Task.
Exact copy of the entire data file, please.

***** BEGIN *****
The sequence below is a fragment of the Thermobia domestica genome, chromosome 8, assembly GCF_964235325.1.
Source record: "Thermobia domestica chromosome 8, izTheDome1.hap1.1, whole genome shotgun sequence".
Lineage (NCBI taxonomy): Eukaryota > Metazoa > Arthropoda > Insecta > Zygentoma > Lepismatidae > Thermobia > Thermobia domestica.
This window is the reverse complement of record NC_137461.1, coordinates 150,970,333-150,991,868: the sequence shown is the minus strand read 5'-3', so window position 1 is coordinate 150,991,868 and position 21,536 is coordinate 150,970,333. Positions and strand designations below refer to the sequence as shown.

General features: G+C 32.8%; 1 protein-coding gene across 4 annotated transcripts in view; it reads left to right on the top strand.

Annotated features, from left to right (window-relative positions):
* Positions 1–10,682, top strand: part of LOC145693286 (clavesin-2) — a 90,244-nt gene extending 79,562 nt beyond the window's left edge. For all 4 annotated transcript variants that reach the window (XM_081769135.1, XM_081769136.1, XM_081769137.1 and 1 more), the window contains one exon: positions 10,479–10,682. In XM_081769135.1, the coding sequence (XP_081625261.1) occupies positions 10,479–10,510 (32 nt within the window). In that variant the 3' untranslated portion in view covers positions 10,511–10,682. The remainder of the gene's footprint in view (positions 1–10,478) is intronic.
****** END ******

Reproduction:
The sequence below is a fragment of the Thermobia domestica genome, chromosome 8, assembly GCF_964235325.1.
Source record: "Thermobia domestica chromosome 8, izTheDome1.hap1.1, whole genome shotgun sequence".
Lineage (NCBI taxonomy): Eukaryota > Metazoa > Arthropoda > Insecta > Zygentoma > Lepismatidae > Thermobia > Thermobia domestica.
This window is the reverse complement of record NC_137461.1, coordinates 150,970,333-150,991,868: the sequence shown is the minus strand read 5'-3', so window position 1 is coordinate 150,991,868 and position 21,536 is coordinate 150,970,333. Positions and strand designations below refer to the sequence as shown.

General features: G+C 32.8%; 1 protein-coding gene across 4 annotated transcripts in view; it reads left to right on the top strand.

Annotated features, from left to right (window-relative positions):
* Positions 1–10,682, top strand: part of LOC145693286 (clavesin-2) — a 90,244-nt gene extending 79,562 nt beyond the window's left edge. For all 4 annotated transcript variants that reach the window (XM_081769135.1, XM_081769136.1, XM_081769137.1 and 1 more), the window contains one exon: positions 10,479–10,682. In XM_081769135.1, the coding sequence (XP_081625261.1) occupies positions 10,479–10,510 (32 nt within the window). In that variant the 3' untranslated portion in view covers positions 10,511–10,682. The remainder of the gene's footprint in view (positions 1–10,478) is intronic.